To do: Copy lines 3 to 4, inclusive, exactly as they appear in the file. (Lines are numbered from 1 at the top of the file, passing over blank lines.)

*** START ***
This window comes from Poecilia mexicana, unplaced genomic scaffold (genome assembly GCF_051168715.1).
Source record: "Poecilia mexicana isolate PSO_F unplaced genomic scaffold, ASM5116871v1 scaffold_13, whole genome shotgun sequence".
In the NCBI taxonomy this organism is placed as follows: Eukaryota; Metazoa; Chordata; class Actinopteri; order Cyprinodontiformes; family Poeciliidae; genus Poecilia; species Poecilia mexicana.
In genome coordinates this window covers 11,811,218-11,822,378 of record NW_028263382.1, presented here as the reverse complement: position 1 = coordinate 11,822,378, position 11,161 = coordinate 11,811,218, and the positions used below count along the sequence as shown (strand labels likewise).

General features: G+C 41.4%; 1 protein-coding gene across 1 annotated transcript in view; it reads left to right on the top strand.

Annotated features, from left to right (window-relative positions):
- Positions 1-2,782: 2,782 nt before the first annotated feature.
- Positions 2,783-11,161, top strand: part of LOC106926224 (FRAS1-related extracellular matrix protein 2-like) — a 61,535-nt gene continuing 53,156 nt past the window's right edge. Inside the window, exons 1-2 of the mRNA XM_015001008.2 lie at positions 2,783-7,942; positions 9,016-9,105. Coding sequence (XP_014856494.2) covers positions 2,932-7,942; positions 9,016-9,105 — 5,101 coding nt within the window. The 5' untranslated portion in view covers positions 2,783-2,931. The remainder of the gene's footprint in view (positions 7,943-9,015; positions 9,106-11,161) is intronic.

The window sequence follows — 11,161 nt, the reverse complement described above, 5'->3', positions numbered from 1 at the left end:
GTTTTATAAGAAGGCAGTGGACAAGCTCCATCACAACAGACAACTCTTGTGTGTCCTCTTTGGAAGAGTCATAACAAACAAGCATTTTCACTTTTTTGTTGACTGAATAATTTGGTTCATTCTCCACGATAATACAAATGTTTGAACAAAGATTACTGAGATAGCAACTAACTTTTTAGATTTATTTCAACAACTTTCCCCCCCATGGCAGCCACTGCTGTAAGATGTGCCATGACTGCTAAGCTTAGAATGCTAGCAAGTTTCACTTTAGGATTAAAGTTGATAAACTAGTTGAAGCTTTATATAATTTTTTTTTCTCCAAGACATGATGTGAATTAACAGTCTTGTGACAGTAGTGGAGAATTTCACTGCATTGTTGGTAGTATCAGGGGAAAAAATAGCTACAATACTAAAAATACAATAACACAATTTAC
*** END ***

In the NCBI taxonomy this organism is placed as follows: Eukaryota; Metazoa; Chordata; class Actinopteri; order Cyprinodontiformes; family Poeciliidae; genus Poecilia; species Poecilia mexicana.
In genome coordinates this window covers 11,811,218-11,822,378 of record NW_028263382.1, presented here as the reverse complement: position 1 = coordinate 11,822,378, position 11,161 = coordinate 11,811,218, and the positions used below count along the sequence as shown (strand labels likewise).